It was a one-way ticket home. I upgraded it to first class, because why not? I needed the extra baggage allowance anyway, and it was going to be a long flight. I ultimately wanted to feel like a winner, finally, after a long duel.
The man who did my exit interview was tall and pleasant. He must be at his early 30s. He knew how to listen, after all, he was paid to do so. He took a long look at my form and asked me to stay. Give it a half year more. I didn’t finish my contract, I wasn’t going to get my full remunerations. He’ll take care of my manager, he said. “These things… can be fixed.”
I stared down at my palms and had to make a decision. I felt my heart quaver. I was only going to take home one-third of what I was supposed to be getting because I resigned before my contract ends. I was losing 6 figures in the progress. It was almost free money.
He continued to tell me, “Get out and have your lunch. Think about it. I can deal with your manager if she’s making you leave in this hurry. Come back in a few hours. I’ll be here waiting for your answer.”
He had the softest eyes and strong jawline and a voice that purred with his accent. I knew that if I stepped out of that office with my resolve weakened, that I wouldn’t come back until another half a year. And who knows? Maybe another year more.
“I need to go.”, I told him.
“Are you sure?,” He asked back.
I didn’t feel that way, at that moment, but I had to stand by my decisions.
“Yes.” I looked at him straight in the eye. My chest was heavy, but I decided to ignore, ignore, ignore. Time turned slower.
It’s been a month now since that day and I can still vividly remember.
“No turning back now.” He said, apologetically and perhaps regretfully, as he signed with his big loopy signature the last space in my clearance form.
“Commitment means staying loyal to what you said you were going to do long after the mood you said it in has left you”
It was hard to walk away from the same money I worked for, but I had a goal, and there was already the undeniable urgency of it to be fulfilled. I got obsessed with an idea, the urgency knocks on my door like death that cannot be asked to wait any longer. It smelled of the last tick of the oven, red-hot, humidity filling the room, just before something burns. Open it now, get it out.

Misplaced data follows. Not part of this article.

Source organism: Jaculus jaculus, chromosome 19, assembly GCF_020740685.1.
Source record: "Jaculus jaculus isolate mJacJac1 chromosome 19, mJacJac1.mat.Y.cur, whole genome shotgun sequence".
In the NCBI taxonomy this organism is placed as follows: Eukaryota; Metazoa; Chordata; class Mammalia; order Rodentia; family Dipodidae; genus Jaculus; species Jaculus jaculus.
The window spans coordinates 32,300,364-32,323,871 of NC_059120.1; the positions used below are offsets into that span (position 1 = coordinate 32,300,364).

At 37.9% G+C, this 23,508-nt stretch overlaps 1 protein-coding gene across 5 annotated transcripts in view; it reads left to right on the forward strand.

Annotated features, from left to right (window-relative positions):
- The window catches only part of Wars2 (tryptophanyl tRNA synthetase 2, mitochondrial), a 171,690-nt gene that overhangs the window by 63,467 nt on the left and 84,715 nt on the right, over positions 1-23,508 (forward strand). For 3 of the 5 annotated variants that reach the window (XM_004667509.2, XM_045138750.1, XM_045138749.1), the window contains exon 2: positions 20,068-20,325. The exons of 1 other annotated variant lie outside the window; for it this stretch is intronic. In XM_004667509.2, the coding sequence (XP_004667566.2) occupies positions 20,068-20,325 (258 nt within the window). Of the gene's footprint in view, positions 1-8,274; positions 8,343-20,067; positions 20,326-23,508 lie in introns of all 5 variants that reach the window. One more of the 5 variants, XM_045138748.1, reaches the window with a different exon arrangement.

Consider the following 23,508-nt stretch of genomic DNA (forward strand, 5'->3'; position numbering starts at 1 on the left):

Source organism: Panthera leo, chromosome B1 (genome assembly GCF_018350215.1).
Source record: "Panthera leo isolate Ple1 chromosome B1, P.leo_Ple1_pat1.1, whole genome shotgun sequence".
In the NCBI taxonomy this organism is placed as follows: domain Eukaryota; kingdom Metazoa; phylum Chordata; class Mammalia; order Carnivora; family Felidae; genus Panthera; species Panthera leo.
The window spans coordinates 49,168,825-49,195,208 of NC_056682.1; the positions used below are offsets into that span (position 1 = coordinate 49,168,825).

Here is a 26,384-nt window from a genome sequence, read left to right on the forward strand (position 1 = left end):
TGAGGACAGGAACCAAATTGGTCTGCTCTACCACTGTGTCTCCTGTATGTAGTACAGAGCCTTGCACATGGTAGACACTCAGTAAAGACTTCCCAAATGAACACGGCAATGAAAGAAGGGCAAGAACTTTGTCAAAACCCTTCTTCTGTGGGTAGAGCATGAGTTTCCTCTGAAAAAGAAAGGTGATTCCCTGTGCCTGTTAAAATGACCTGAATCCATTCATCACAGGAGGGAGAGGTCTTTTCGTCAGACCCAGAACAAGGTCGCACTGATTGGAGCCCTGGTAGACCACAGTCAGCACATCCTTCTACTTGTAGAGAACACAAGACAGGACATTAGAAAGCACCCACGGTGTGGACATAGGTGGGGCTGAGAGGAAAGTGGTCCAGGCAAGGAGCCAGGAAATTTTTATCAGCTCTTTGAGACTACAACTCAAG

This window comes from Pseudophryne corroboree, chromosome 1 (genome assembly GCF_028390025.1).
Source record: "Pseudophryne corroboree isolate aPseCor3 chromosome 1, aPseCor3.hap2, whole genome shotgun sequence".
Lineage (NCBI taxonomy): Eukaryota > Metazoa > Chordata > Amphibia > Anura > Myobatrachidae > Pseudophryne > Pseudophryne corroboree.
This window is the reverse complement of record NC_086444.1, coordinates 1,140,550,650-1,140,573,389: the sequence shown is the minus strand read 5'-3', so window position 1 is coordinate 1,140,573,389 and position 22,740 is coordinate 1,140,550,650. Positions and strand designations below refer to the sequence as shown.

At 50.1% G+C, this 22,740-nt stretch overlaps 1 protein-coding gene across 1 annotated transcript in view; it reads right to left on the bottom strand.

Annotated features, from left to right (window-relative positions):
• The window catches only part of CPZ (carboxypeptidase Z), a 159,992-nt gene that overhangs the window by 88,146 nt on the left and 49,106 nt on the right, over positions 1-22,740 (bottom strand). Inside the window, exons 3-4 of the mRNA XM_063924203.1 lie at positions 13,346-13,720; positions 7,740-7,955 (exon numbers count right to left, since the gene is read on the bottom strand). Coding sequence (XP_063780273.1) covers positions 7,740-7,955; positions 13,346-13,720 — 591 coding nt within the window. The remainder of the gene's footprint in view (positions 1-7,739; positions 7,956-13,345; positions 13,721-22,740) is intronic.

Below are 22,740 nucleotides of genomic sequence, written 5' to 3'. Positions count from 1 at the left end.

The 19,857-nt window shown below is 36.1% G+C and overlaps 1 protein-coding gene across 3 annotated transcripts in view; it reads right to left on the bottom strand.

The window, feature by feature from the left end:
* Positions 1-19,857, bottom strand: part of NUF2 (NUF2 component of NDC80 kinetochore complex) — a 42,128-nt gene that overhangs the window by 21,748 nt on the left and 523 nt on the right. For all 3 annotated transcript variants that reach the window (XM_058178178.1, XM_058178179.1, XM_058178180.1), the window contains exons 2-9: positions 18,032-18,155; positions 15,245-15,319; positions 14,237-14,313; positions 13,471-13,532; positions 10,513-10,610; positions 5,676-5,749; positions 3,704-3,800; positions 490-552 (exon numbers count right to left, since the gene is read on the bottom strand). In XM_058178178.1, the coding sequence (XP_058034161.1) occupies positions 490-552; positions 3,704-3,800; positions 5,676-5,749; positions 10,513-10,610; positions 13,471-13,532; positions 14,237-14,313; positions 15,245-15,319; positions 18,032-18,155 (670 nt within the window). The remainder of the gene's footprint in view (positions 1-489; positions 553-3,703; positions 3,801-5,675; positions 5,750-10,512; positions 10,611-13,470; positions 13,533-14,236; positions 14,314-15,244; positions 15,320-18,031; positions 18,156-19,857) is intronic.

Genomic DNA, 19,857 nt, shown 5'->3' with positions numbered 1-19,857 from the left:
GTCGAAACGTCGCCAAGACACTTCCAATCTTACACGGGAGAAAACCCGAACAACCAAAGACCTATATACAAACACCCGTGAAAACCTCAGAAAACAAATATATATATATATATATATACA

The harshest of winter, demanding to be felt in the thick of my bones.
I couldn’t put it aside anymore. It was a shadow that followed, even when I retired at night.
“Why am I here? How much longer do I have to wait?”
As I tie my hair in a ponytail long before it dries. Ready for another day at work.
“How much money is enough money? Will I have enough by the end of this quarter?”
As I draw another 10 ml of medicine in my syringe, ready to give another shot, another patient, another day.
“What if it doesn’t work? Do I have all my sides covered?”
As I stare at my manager’s eyes, while she tells the entire staff recently awarded as excellent, that we weren’t doing enough.
“But how about mom and dad?”
As the words of my patient raised in his rapid cursing, while he vehemently and violently tries to throw me off when I checked his heart.
He was old, he had dementia, I’m supposed to understand.
I’m supposed to.
But I’m tired, my legs are cramping, I’ve been shoved off by the very people I try to care and save.
His son tried to slip his hand on my thigh, I wore a thick jacket and lie I’m married.
Lying. It was the only way.
Before long, it didn’t matter how much money I had.
My savings and investments grew at an average rate, slower than my aggressive hopeful plans.
But my courage and commitment grew.
“Once I’m committed, I’m unafraid of the outcome.”
It was time.
I was going to turn away from everything I became but even more agitating was that being a nurse stemmed from a passion. The passion to save lives. It was what I told everyone while I went through the hell of nursing school. I aced classes out of pure motivation that one day, I was going to stand between someone’s life or death.
It felt important and selfless. I was a humanitarian. Reckless, stupid, placing others before myself. The only time I ever stood up to bullies was when they attacked someone else, not when they were attacking me.
My mother is a nurse. I grew up to hospitals. I went to where she worked. She looks so lovely in white. She was always soft, so beautiful, so delicate. She smells of cologne in the morning, and even after her shift ends. She was unafraid to raise her voice when someone could endanger her patients. So fearless and so tender at the same time.
Every single day she brought home a gift from her patients.
She was loved, much loved, by the people she cared for.
I wanted to be like her.
Every single decision was pointed towards that direction. Everyone knew me as the nurse.